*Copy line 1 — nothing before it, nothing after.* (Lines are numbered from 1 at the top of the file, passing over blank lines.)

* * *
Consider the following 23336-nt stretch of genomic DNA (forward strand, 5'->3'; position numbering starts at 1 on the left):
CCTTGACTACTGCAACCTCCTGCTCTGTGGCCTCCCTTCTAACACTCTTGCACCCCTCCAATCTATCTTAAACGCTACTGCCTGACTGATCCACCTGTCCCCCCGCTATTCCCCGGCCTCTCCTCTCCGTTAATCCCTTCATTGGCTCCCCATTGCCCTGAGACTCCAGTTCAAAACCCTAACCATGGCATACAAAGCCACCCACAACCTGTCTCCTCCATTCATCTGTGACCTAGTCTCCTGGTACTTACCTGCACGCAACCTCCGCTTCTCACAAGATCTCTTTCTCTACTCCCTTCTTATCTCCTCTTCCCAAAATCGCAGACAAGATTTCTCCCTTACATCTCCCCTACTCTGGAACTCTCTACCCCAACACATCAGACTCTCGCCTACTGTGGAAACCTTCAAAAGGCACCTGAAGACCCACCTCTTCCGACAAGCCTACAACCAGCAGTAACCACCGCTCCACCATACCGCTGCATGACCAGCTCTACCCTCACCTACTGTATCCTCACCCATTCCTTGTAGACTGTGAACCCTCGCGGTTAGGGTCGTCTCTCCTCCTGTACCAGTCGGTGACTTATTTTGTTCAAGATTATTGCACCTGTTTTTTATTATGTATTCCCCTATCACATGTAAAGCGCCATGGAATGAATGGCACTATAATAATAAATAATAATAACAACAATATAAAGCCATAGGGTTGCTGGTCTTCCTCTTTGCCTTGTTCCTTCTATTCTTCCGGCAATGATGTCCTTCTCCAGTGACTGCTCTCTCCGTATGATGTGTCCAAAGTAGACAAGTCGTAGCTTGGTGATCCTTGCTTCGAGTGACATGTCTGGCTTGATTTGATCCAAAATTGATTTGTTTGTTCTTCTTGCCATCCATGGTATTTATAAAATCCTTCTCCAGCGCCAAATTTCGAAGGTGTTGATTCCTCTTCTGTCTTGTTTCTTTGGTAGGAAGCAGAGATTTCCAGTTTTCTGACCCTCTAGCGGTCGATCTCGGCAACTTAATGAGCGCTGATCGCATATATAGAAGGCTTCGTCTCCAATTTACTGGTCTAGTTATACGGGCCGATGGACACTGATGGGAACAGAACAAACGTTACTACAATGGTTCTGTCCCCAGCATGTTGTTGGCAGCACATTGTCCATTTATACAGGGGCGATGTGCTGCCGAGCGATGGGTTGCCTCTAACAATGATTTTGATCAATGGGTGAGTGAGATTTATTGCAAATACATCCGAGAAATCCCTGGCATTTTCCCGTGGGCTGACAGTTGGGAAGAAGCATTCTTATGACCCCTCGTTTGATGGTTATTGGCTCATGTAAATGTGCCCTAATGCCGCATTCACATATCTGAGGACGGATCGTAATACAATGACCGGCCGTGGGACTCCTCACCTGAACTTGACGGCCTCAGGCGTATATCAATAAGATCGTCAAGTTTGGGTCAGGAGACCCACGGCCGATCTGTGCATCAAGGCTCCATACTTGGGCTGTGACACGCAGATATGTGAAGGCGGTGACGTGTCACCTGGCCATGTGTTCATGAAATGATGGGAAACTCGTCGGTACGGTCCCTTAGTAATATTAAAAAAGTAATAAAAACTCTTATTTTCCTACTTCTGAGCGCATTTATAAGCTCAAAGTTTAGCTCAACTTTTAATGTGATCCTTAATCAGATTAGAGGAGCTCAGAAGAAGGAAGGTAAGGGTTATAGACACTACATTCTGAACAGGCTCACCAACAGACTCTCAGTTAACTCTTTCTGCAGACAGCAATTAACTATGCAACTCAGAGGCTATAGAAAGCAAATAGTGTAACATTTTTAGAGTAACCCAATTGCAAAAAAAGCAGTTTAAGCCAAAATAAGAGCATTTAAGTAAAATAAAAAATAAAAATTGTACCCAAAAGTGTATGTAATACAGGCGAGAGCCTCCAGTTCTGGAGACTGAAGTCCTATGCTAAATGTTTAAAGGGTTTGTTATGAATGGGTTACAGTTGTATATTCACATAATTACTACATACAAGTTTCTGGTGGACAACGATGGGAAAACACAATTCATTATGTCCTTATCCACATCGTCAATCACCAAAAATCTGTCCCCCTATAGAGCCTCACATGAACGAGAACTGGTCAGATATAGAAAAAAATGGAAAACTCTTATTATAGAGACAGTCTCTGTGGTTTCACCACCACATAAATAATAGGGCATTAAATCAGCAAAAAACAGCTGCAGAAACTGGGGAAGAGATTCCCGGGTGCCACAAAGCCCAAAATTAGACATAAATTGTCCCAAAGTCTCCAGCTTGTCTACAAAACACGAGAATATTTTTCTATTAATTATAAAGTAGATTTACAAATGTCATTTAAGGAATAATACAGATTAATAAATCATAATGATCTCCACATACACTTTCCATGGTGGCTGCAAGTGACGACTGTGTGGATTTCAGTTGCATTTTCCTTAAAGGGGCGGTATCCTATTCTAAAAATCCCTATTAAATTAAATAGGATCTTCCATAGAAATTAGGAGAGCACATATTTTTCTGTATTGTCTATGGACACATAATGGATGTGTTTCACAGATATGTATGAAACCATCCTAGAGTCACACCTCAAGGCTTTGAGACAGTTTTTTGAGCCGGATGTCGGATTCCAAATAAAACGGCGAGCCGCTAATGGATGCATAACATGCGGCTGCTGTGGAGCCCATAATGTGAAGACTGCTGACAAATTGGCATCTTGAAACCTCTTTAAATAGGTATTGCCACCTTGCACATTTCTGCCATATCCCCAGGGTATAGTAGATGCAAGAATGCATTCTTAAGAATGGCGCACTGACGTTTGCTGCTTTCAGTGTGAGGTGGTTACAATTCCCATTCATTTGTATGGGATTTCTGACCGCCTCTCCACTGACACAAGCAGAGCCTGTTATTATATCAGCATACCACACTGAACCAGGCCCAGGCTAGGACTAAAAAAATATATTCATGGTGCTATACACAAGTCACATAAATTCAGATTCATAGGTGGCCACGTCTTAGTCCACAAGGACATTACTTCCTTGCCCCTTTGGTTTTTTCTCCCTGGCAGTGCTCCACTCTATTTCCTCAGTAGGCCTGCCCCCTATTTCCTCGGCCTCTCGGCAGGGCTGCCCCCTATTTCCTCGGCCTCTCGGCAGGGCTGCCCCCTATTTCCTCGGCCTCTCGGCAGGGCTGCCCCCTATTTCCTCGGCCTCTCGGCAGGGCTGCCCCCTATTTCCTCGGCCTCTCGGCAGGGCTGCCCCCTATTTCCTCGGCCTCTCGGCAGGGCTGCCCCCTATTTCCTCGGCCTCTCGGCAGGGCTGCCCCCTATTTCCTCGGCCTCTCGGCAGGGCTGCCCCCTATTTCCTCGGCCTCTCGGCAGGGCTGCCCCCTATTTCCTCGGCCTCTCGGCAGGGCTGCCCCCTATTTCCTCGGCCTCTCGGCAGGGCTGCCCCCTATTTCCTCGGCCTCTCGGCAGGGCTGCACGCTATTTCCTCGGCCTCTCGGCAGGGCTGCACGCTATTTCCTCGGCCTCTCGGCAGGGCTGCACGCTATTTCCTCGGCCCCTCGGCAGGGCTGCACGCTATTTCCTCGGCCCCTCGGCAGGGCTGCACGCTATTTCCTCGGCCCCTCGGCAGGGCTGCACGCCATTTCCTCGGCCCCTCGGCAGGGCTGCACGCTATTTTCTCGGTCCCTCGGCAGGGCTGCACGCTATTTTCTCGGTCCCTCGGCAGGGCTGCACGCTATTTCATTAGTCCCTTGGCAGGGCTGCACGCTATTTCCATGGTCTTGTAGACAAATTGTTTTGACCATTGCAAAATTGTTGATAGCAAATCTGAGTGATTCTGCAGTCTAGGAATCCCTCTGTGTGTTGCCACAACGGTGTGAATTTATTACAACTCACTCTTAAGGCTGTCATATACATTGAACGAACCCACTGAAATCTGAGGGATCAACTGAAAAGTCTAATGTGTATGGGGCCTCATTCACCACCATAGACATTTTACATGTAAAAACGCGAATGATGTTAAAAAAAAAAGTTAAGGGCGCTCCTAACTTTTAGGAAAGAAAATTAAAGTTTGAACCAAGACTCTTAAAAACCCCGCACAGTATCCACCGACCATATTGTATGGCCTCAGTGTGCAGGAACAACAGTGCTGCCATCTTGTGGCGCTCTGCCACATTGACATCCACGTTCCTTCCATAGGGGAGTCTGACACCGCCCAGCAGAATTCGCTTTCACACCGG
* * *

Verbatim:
Consider the following 23336-nt stretch of genomic DNA (forward strand, 5'->3'; position numbering starts at 1 on the left):